Substratum preferencesSandy mud
Muddy sand
Coarse clean sand
Fine clean sand
Seagrass
Muddy gravel
Physiographic preferencesEnclosed coast / Embayment
Open coast
Strait / sound
Sealoch
Ria / Voe
Estuary
Biological zoneUpper Eulittoral
Mid Eulittoral
Lower Eulittoral
Sublittoral Fringe
Wave exposureSheltered
Tidal stream strength/Water flowModerately Strong (1-3 kn)
Weak (<1 kn)
Very Weak (negligible)
SalinityReduced (18-30 psu)
Full (30-40 psu)
Variable (18-40 psu)
Habitat Preferences Additional Information
Distribution References Seaward, 1982, Seaward, 1990, Fish & Fish, 1996, Hayward et al., 1996, Hayward & Ryland, 1995b, Tebble, 1976, Dame, 1996, Boyden, 1972, Boyden & Russel, 1972, Hancock & Franklin, 1972, Jones & Baxter, 1987a, Richardson et al., 1980, Montaudouin & Bachelet, 1996, Montaudouin, 1996, Hancock, 1967, Ducrotoy et al. , 1991, Jensen, 1993, Smaal et al., 1997, Sanchez-Salazar et al. 1987, Olafsson et al., 1994., André et al. , 1993, Masski & Guillou, 1999, Guillou & Tartu, 1994, Möller & Rosenberg, 1983, Brock, 1979, Ansell et al., 1981, Hayward & Ryland, 1990,
Reproduction/Life History
Reproductive typeGonochoristic
Developmental mechanismPlanktotrophic
Reproductive SeasonSpawn over summer Reproductive LocationWater column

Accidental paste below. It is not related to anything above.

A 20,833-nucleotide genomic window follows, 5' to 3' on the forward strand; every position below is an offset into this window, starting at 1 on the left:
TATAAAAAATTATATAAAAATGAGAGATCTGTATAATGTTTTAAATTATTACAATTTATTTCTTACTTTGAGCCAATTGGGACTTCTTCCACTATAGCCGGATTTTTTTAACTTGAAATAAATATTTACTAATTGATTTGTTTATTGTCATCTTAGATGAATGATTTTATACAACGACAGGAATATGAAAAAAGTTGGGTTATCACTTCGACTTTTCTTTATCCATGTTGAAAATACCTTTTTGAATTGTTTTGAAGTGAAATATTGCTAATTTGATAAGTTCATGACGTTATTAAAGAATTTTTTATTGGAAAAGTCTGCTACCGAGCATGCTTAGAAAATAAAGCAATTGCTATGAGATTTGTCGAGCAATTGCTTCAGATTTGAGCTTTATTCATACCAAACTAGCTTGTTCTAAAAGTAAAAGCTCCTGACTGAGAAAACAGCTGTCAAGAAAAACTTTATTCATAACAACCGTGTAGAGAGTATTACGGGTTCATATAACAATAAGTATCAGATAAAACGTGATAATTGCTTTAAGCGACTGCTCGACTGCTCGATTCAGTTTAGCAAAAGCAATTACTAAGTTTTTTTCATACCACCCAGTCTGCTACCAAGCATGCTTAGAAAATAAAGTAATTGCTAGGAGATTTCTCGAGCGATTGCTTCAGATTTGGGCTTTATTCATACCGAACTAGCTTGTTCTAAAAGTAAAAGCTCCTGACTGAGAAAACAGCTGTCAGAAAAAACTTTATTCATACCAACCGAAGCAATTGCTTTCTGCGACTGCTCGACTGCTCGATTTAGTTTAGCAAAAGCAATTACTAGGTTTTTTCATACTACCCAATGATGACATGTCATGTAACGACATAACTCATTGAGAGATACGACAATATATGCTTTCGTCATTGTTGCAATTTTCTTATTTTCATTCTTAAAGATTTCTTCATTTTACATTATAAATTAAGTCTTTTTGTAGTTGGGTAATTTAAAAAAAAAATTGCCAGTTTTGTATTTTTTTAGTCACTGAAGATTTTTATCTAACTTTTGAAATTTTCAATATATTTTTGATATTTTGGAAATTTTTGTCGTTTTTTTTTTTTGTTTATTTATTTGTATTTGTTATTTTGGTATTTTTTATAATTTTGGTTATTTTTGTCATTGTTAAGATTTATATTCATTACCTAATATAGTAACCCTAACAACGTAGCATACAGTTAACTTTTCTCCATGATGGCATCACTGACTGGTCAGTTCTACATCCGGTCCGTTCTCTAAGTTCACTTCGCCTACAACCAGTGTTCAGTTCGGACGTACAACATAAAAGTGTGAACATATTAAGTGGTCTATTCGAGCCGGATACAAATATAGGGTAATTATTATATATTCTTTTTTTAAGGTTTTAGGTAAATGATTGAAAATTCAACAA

Reproductive frequencyAnnual protracted Regeneration potential No
Life span6-10 years Age at reproductive maturity1-2 years
Generation time1-2 years Fecundity
Egg/propagule size75 µm diameter Fertilization typeExternal
Larvae/Juveniles
Larval/Juvenile dispersal potentialInsufficient information Larval settlement periodMay to September but varies (see additional info)
Duration of larval stage   
Reproduction Preferences Additional InformationLongevity and sexual maturity
Cerastoderma edule may live for up to 9 years or more in some habitats but 2 -4 years is normal. The sex ratio was reported to be 40% males to 60% females (Fretter & Graham, 1964). Adults first mature and spawn in their second summer, at about 18 months old and 15-20 mm in length, however, large cockles (>15 mm) may mature in their first year suggesting that size and maturity are linked (Orton, 1926; Hancock & Franklin, 1972; Seed & Brown, 1977).